Emily and Lindsay are hosting this fantastic link-up, Flaunt Your Cause.
I'm (unfortunately) not currently involved in any volunteer activities,
so I wasn't going to participate.
However, I realized a "cause" can also be a passion I spread the word about and encourage regularly.
I was going through my routine masochistic hobby and perusing the adoptables on Athenspets.net-
the website for Athens-Clarke County Animal Control, where we adopted Sloan-
and I noticed that there are three different litters of kittens that are owner surrenders.
Meaning, three different pet cats got knocked up and the owners didn't want to deal with finding homes for the kittens.
Here's my cause:
Here's my cause:
Spay and Neuter: It Saves Lives.
This may seem like a broken record to some of you, and I hope it does- and means your furry family members are spayed and neutered.
Sadly, though, there are still people who think it's okay to not spay and neuter-
since just one litter won't hurt;
they just want the kids to experience the miracle of life;
they aren't going to breed, but their cat or dog won't come in contact with any others.
There are a lot of adorable faces on Petfinder and other rescue sites that would beg to differ.
By spaying your female dog before her first heat cycle you virtually eliminate her chances of developing mammary tumors, and spaying at any time will definitely eliminate any chance of ovarian and uterine cancers (since a spay is an ovariohysterectomy). Mammary tumors are treatable, through surgical removal, but this surgery is not only more expensive than a spay but also a more painful recovery for your dog.
Mammary tumors are the most common type of tumor in dogs, and over 25% of unspayed females will develop them.
Mammary tumors are the third most common type of tumor in cats.
Pyometra is another danger of not spaying. An infection of the uterus, it usually develops after an unfertilized heat cycle- remember that excuse of "my cat is indoors-only and won't come in contact with any males"? Apply here. Pyometra can be hard to identify, since cats can be reclusive when sick, but if not treated quickly, death is imminent.
Dogs can develop pyometra, too.
Male pets are also medically vulnerable to testicular cancer. This can be a risk even for a cryptorchid dog, one whose testical(s) did not fully descend during puberty. When a cryptorchid dog is neutered, the vet will use a more invasive procedure (abdominal incision) to locate and remove the testical(s).
Now on to the social benefits.
Altered animals are less likely to roam (seeking mates), get into fights (hormonal or territorial), and males are less likely to mark inappropriately.
Spaying and neutering your pets also (obviously) eliminates the chances for unwanted litters.
If you don't think this is a big deal, please check out your local shelter, or Petfinder in your zip code.
I guarantee there will be hordes of adorable little faces peering through your screen at you, especially this time of year. For every unplanned or carelessly bred puppy or kitten, one of these little faces won't find a home.
Both Max and Sloan were shelter puppies, although they were both found with their litter mates as strays (Sloan's mom was there, too).
We're confident Sloan's family was adopted, as her two four-week-old brothers were the only other puppies at the shelter at the time and a woman was applying to adopt her mom as we applied for her.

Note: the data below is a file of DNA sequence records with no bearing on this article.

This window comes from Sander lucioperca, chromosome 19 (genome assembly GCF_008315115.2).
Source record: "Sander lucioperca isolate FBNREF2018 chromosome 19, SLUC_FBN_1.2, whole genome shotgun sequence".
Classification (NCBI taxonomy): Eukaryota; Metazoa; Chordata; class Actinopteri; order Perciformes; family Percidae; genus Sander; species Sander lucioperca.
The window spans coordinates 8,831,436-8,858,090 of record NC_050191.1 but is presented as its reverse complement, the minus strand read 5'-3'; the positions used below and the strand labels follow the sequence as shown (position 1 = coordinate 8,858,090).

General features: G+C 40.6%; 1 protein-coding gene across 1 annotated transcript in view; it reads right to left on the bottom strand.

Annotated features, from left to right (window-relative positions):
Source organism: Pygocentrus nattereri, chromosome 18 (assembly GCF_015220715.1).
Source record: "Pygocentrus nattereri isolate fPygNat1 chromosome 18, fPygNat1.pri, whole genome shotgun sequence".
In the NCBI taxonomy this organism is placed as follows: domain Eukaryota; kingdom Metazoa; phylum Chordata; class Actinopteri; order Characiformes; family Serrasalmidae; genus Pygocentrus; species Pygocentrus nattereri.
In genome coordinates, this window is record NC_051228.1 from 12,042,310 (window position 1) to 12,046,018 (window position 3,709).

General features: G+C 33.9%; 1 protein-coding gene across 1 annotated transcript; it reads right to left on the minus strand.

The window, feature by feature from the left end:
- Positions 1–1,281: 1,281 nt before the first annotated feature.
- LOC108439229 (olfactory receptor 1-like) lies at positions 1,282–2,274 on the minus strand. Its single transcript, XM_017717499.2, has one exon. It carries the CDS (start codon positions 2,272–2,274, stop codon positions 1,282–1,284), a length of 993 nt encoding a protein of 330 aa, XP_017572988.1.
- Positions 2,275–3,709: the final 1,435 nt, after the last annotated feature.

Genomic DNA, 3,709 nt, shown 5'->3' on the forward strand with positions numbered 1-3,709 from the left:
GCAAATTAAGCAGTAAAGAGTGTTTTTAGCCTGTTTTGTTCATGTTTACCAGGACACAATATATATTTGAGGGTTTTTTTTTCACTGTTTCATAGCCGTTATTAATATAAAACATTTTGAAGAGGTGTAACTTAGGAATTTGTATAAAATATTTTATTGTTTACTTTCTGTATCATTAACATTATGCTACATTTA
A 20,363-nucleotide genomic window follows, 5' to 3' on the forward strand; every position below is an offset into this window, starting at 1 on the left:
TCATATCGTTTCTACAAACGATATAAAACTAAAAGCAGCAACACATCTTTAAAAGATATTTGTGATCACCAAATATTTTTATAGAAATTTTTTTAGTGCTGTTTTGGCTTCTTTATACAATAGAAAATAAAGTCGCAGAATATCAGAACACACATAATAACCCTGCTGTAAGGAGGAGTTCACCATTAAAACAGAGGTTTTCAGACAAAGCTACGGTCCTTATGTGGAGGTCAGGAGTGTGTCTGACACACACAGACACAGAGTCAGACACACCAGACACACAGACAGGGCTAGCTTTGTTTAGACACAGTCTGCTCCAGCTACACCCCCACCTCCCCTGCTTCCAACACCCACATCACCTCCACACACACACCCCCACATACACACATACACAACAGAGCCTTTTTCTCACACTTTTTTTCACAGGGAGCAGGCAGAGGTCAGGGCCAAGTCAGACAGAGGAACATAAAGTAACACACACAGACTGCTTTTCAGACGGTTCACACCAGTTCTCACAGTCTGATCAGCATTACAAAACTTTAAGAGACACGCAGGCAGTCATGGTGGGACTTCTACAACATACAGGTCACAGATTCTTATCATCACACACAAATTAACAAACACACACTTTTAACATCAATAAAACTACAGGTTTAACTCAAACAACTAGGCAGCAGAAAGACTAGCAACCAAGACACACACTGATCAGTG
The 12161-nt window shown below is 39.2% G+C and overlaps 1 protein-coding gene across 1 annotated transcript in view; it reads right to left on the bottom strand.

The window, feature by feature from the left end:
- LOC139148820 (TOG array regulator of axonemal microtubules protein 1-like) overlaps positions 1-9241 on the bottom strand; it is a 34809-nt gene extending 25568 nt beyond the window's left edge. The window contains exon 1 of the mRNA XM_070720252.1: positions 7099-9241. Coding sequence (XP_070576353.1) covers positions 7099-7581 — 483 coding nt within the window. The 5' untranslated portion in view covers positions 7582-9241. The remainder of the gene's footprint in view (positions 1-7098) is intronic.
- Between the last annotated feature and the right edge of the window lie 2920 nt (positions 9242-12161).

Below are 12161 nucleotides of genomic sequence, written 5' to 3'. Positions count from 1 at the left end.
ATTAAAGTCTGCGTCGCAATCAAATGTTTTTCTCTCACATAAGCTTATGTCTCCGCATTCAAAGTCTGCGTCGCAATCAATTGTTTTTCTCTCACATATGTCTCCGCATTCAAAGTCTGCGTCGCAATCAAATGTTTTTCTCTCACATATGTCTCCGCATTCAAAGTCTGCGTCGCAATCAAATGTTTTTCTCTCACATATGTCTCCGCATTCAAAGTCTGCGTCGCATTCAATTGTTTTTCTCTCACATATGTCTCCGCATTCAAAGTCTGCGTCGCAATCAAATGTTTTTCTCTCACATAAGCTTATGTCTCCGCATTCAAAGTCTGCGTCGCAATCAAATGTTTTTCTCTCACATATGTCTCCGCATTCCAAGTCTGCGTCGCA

There were two of them, as well- and they were around 10 weeks, so not tiny but not to the gangly stage yet. They were both quite sweet, although one had a lot more energy than the other- but that just meant she was more suited for an outdoorsy person and the quiet one was better suited to a tv fan.
They were at the shelter for just over three weeks when we adopted Max.
and hung flyers around town trying to find them homes.
The three months they were at the shelter is nearly unheard of in the summer in Georgia,
and it is a testament to the amazing adoption work done by Oconee County Animal Control that they had space for them that whole time.
It just wasn't enough time.
Please, if you want to experience the miracle of life,
foster a pregnant female for your local rescue group and enjoy watching the babies grow until they are ready for new homes.
If you think spaying or neutering is cruel,
ask your vet to explain tumor excision surgery in comparison to a simple ovariohysterectomy or neuter.
If you still feel a strong desire to breed your pet,
please only do so in the best interest of the breed-
this means eye tests, hearing tests, hip and elbow tests, etc. in order to rule out genetic disorders.
That list is also part of the reason why a well-bred dog or cat is a costly expense from the start-
and if you would rather purchase a bred pet rather than adopt (and you can find almost any breed in shelters or rescues if you look, the internet is an amazing resource), please insist on seeing the records of these tests, and records of the puppy or kitten's vet visits prior to your purchase.
If you have spare time in your day, extra space in your heart, and don't mind crying, please consider volunteering at your local shelter. Many of these animals are desperate for attention, love, and training- all of which will help them charm a potential new family into adopting them.
We volunteered in the past, had two foster dogs (both of whom were adopted into wonderful homes), and are looking forward to future volunteering opportunities.
There's my cause, and it's definitely close to my heart- and next to me on the couch, every night!
Please ask me any questions you may have about adopting, fostering, volunteering at a shelter,
or about spaying and neutering- although I might suggest you save those for your vet to get a proper medical consultation!